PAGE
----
The exchange between Rep. Zinke and BLM Director Kornze is below (WATCH: March 2, 2016):

ZINKE: Buffalo is a big problem in Montana and you had mentioned in your opening remarks that public service is important to you and that we had sent, myself and fourteen colleagues, had sent a letter expressing that the lack of public involvement in the process.  Recently I went up to Malta, Montana, which is in Phillips County and the whole theatre was filled with people about the buffalo.  And this is my problem, we have leasing from cattle, and the requirements of the lease are that you can only have a certain number of cattle per acre, that there is fencing involved, that the U.S. Fish and Game has sensitive habitat that has been identified, and you can’t graze year round. There are a number of provisions that the cattlemen are required to uphold, and I agree with all those.  But, the proposal is that if you raise buffalo, somehow you don’t have to have fences or don’t have buffalo per acre. You can graze year round. Then I look at the NEPA process and I think that we are all respectful of our environment certainly, is the intent to run an EIS, because the change from cattle with these restrictive rules to buffalo with no rules? That seems to be a pretty big scope in change.  Is the intent of the BLM to run an EIS as you evaluate whether the leasing would change?

KORNZE: Well Congressman, I appreciate the question and you’re educating me on this. I am going to have to get some more materials together and would be happy to come visit with you about this if you would be interested.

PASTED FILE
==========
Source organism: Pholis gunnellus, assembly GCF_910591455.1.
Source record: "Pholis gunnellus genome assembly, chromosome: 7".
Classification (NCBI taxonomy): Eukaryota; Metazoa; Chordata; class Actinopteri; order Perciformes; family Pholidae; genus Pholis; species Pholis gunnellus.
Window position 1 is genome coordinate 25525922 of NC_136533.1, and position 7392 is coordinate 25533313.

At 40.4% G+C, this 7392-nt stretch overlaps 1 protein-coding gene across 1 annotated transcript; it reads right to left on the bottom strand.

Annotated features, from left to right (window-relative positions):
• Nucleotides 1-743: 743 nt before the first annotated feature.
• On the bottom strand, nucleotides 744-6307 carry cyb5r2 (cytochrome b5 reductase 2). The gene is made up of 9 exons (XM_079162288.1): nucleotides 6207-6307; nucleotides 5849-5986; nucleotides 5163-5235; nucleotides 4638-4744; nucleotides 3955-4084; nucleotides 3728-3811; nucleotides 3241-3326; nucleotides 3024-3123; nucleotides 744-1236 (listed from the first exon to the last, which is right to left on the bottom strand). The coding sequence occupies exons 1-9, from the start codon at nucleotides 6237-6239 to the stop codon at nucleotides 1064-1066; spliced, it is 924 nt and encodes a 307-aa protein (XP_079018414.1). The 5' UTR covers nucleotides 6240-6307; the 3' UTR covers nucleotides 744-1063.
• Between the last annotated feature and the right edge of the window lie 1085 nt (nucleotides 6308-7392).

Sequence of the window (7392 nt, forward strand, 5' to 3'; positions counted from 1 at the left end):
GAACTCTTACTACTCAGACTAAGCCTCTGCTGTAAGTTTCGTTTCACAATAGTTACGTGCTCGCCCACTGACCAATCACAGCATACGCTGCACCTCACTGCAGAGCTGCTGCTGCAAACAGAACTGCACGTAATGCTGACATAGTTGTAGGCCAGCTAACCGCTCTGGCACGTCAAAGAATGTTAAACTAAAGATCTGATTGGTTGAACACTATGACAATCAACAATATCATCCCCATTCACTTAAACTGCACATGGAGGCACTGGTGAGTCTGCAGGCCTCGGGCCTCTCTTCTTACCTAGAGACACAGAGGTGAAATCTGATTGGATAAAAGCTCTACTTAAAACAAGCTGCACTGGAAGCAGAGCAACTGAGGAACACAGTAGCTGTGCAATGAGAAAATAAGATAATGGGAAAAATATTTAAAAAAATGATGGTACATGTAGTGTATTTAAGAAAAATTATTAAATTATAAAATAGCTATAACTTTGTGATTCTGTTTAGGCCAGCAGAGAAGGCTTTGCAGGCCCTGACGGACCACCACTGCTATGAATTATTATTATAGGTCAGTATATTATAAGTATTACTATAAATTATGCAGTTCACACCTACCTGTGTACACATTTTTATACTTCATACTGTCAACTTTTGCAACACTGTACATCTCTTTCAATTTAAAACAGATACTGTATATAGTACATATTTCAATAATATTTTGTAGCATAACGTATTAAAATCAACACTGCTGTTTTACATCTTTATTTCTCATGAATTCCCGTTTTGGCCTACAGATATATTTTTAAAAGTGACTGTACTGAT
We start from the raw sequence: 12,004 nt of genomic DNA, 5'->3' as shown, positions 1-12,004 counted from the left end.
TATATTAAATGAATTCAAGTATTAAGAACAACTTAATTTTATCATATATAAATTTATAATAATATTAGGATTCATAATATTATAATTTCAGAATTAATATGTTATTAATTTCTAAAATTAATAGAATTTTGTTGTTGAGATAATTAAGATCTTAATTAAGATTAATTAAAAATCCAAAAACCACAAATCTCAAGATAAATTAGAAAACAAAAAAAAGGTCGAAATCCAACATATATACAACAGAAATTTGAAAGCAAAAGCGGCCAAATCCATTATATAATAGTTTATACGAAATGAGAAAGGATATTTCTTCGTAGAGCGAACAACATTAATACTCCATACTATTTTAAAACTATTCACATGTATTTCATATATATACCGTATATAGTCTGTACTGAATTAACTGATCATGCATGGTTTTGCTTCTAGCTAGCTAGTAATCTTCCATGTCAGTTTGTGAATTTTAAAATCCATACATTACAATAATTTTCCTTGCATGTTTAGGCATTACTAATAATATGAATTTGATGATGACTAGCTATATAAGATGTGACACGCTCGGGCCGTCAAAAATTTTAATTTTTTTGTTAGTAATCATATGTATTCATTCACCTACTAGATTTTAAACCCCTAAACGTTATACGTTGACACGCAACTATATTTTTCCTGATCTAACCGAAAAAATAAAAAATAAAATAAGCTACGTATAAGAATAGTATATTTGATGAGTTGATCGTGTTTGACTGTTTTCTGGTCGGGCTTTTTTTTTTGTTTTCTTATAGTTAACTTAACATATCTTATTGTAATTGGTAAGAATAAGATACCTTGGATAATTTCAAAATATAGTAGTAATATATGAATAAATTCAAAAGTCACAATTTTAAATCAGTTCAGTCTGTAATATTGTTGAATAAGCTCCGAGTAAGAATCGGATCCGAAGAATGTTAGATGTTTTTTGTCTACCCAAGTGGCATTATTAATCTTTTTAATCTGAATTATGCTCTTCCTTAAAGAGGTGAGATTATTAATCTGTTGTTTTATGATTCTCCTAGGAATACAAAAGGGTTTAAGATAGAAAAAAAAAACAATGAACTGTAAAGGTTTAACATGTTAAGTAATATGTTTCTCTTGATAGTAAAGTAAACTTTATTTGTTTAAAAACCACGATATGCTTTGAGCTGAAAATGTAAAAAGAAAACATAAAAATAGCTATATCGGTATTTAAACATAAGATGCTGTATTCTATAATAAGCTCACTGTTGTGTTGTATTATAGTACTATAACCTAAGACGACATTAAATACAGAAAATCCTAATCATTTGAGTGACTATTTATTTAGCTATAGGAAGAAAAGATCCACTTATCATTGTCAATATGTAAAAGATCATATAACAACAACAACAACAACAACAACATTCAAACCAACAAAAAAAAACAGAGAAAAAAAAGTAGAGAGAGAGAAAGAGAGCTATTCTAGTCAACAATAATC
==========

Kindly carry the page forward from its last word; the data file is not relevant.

ZINKE: I am because I look at fairness of the ranchers. I have nothing against buffalo provided that they are brucellosis free, and that the grazing rules are the same, and that we look and respect our environment. We need to make sure that the rules are the same. 

And the other part of your opening statement was how important public input was to it.  And Mr. Chairman I would like to input this into the record this is an article in the agency allowing buffalo to graze within Montana. It was released on December 30th, you know over Christmas, but what the notification doesn’t include is if there is a complaint or an avenue for public input.  I think that the good citizens around us should be given access to this.  But it has the appearance of jamming something in, because someone in New York wants to put buffalo in Montana. Which I don’t have a problem with but the problem is that the process has to be fair and open, and I can tell you that the ranchers and farmers in Montana work real hard, and it is not easy to farm or ranch, especially around the CMR. When they see that the rules are applied differently from what they think would be an agenda.